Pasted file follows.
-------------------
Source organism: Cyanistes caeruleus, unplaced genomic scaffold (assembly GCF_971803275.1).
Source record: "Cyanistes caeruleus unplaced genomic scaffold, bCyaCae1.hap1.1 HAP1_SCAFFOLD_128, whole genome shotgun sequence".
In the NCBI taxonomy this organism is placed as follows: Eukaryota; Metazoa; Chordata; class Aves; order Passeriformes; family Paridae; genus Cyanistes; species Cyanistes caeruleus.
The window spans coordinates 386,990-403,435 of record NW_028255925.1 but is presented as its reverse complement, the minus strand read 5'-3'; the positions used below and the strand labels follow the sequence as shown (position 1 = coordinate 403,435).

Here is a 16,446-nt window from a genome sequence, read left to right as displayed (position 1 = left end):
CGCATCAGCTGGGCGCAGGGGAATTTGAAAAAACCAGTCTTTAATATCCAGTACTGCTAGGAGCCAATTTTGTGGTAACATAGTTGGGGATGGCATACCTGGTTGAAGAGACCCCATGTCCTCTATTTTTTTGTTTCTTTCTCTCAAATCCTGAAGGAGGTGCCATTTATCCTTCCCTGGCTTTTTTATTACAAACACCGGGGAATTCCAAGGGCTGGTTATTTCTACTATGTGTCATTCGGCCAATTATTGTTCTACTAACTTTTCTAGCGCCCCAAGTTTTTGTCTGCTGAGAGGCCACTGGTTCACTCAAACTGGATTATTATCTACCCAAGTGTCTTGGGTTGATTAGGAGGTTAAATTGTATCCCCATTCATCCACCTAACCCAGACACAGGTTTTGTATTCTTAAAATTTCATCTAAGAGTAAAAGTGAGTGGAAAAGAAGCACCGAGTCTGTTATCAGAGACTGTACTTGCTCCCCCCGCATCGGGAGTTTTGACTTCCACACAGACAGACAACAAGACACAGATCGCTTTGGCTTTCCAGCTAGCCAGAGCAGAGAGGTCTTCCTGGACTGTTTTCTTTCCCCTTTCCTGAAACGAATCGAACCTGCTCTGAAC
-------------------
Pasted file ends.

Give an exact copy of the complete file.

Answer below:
Source organism: Cyanistes caeruleus, unplaced genomic scaffold (assembly GCF_971803275.1).
Source record: "Cyanistes caeruleus unplaced genomic scaffold, bCyaCae1.hap1.1 HAP1_SCAFFOLD_128, whole genome shotgun sequence".
In the NCBI taxonomy this organism is placed as follows: Eukaryota; Metazoa; Chordata; class Aves; order Passeriformes; family Paridae; genus Cyanistes; species Cyanistes caeruleus.
The window spans coordinates 386,990-403,435 of record NW_028255925.1 but is presented as its reverse complement, the minus strand read 5'-3'; the positions used below and the strand labels follow the sequence as shown (position 1 = coordinate 403,435).

Here is a 16,446-nt window from a genome sequence, read left to right as displayed (position 1 = left end):
CGCATCAGCTGGGCGCAGGGGAATTTGAAAAAACCAGTCTTTAATATCCAGTACTGCTAGGAGCCAATTTTGTGGTAACATAGTTGGGGATGGCATACCTGGTTGAAGAGACCCCATGTCCTCTATTTTTTTGTTTCTTTCTCTCAAATCCTGAAGGAGGTGCCATTTATCCTTCCCTGGCTTTTTTATTACAAACACCGGGGAATTCCAAGGGCTGGTTATTTCTACTATGTGTCATTCGGCCAATTATTGTTCTACTAACTTTTCTAGCGCCCCAAGTTTTTGTCTGCTGAGAGGCCACTGGTTCACTCAAACTGGATTATTATCTACCCAAGTGTCTTGGGTTGATTAGGAGGTTAAATTGTATCCCCATTCATCCACCTAACCCAGACACAGGTTTTGTATTCTTAAAATTTCATCTAAGAGTAAAAGTGAGTGGAAAAGAAGCACCGAGTCTGTTATCAGAGACTGTACTTGCTCCCCCCGCATCGGGAGTTTTGACTTCCACACAGACAGACAACAAGACACAGATCGCTTTGGCTTTCCAGCTAGCCAGAGCAGAGAGGTCTTCCTGGACTGTTTTCTTTCCCCTTTCCTGAAACGAATCGAACCTGCTCTGAAC